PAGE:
For IT, security and management strategies focused on devices will break down; they'll need to move to policy-based security and management, likely combining user identity and information rights management. Apps will need to handle this rights information, as it will become increasingly difficult to manage what apps people use on devices or via the cloud. IT will need to move beyond the notion of apps as firewalled endpoints, as it's now starting to do with devices. But OS developers and app developers need to create the hooks for such information management for IT to be able to carry it out.
In other words, there is no perimeter to defend; information needs to carry its own permission policies, and management tools then need to compare the user permissions to the content permissions and apply appropriate policies for that combination. The major mobile management vendors -- Good Technology, MobileIron, and SAP Sybase -- are moving in that direction, as are smaller vendors such as AppCentral and Nukona, not to mention Symantec (via Altiris) and Centrify on the systems management front. To a lesser extent, so are Microsoft (via System Center) and Apple (via OS X Server). Several vendors offer information management APIs for mobile developers, but they're all tied to specific management tools, so no scalable, standards-oriented approach is in place.
This is an area where Microsoft and Apple should get together and jointly define a standard, as they have both the market power and stand much to gain from a standard. We've seen it work before: When Apple and then Google adopted Microsoft's Exchange ActiveSync (EAS) protocol for basic device management, they created the opportunity for IT to accept non-BlackBerry devices. In doing so, they also made the BYOD phenomenon viable for messaging by creating a core set of assurance that software vendors could augment for more specialty needs. We now need an EAS equivalent for information management to bring the same benefit.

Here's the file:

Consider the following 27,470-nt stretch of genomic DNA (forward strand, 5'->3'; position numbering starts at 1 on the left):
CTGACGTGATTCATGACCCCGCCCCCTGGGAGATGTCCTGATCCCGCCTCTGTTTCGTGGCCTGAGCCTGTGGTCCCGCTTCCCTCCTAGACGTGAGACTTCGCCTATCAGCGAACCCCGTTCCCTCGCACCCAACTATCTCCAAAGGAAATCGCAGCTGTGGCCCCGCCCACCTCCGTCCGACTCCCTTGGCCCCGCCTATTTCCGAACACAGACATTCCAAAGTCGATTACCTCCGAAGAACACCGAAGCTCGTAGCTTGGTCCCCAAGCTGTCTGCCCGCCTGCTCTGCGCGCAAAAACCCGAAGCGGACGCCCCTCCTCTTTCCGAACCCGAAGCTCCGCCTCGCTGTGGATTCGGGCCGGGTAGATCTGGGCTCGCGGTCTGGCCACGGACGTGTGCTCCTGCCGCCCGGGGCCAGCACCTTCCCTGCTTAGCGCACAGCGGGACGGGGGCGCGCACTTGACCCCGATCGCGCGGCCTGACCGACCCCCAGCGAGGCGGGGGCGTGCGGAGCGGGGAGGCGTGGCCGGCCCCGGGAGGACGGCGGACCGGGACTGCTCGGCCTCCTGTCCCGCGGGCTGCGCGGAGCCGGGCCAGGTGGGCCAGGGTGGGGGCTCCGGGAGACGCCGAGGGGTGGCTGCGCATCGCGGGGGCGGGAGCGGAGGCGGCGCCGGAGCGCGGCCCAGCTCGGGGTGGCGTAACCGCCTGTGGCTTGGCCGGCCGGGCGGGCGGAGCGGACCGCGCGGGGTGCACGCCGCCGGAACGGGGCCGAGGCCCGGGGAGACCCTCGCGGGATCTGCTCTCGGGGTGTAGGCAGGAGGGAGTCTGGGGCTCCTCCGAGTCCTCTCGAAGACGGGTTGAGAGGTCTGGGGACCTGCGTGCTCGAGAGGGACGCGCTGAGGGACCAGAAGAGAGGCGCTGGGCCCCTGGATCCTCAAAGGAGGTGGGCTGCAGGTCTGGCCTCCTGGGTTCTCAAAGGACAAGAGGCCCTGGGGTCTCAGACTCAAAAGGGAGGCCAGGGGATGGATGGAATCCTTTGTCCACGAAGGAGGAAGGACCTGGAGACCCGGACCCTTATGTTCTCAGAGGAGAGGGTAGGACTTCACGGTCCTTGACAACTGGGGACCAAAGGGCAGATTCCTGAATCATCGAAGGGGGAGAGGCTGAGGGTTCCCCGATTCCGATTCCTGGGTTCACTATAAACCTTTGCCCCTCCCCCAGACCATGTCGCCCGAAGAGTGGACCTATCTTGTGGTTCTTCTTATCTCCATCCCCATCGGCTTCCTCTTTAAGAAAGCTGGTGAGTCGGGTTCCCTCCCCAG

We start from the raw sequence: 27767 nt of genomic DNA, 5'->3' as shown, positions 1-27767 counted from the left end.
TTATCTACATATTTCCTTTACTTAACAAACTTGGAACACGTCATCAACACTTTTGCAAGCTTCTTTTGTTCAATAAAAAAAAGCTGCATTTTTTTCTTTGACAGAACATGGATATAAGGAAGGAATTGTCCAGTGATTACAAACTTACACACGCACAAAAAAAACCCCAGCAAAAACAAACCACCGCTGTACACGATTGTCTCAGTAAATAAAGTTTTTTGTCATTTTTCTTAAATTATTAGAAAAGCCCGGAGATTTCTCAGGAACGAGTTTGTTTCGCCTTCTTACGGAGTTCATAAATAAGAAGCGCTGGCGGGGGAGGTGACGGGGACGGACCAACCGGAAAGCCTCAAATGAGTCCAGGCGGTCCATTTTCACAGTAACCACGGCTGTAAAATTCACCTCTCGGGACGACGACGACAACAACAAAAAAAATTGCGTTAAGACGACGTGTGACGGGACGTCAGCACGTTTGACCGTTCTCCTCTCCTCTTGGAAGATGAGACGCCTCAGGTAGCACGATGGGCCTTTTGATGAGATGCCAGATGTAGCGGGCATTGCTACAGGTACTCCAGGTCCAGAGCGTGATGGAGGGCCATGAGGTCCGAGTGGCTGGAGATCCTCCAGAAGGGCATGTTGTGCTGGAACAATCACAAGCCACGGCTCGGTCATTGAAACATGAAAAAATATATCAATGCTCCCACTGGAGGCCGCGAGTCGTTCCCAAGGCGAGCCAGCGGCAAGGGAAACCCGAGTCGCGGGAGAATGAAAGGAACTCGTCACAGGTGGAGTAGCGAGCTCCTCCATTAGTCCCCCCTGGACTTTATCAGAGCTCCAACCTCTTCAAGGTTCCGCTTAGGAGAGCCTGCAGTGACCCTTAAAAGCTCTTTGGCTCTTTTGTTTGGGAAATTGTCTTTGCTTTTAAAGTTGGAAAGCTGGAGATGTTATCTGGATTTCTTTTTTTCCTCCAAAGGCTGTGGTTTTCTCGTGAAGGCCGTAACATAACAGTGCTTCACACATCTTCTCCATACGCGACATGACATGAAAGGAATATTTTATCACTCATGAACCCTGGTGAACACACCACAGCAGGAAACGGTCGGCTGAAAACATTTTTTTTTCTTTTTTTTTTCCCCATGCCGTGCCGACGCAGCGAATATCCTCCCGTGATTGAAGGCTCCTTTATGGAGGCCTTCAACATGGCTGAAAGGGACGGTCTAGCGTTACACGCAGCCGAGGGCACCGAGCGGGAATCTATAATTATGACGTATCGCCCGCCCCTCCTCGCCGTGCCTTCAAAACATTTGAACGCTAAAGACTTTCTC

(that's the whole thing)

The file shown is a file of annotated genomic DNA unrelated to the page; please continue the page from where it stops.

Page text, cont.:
The end of siloed data
This fluidity of information, state, and credentials is fundamental to the architecture of Windows 8 and to the iCloud-mediated OS X/iOS duopoly. I'll call it "iOS X" now rather than "MiOS," as Apple has dropped "Mac" from its PC OS name, when referring to common capabilities in iOS and OS X.
For example, both Windows 8 and OS X distinguish between local storage and cloud storage in their developer APIs and, with Mountain Lion, in its user file-access UI. (iOS doesn't differentiate; instead, everything can be synced to the cloud even if stored locally.) For developers, the key is that some data has to be assumed to be synced at any time with the rest of the user's devices -- it's no longer in its own silo. Rather than caching work in memory and writing the file explicitly to disk on each save (the long-standing PC approach), changes are saved in real time and synced nearly as fast via Windows Live or iCloud.
iOS has never had explicit save; files are saved as you work. OS X Lion introduced this concept to PCs last summer; Lion-savvy apps also save as you go, and the old save operation has been redefined to mean save a version in the file so that the user can go back to specific breakpoints he or she defined in each save. Windows 8 takes the same approach.
This will sound like technobabble to many users, but it's a fundamental change that points to the separation of device from the data it is working on. After all, that's why Apple introduced iCloud -- first as an app-specific document-syncing service but now growing into a more flexible cloud storage service -- and why Microsoft is reworking its Windows Live service to do the same with Windows 8.
Of course, they sync much more than data; Windows 8 also allows syncing of application state, so you can pick up your work on, say, a tablet, where you left off on a PC. By contrast, iCloud ensures the file state is consistent but not the active tools.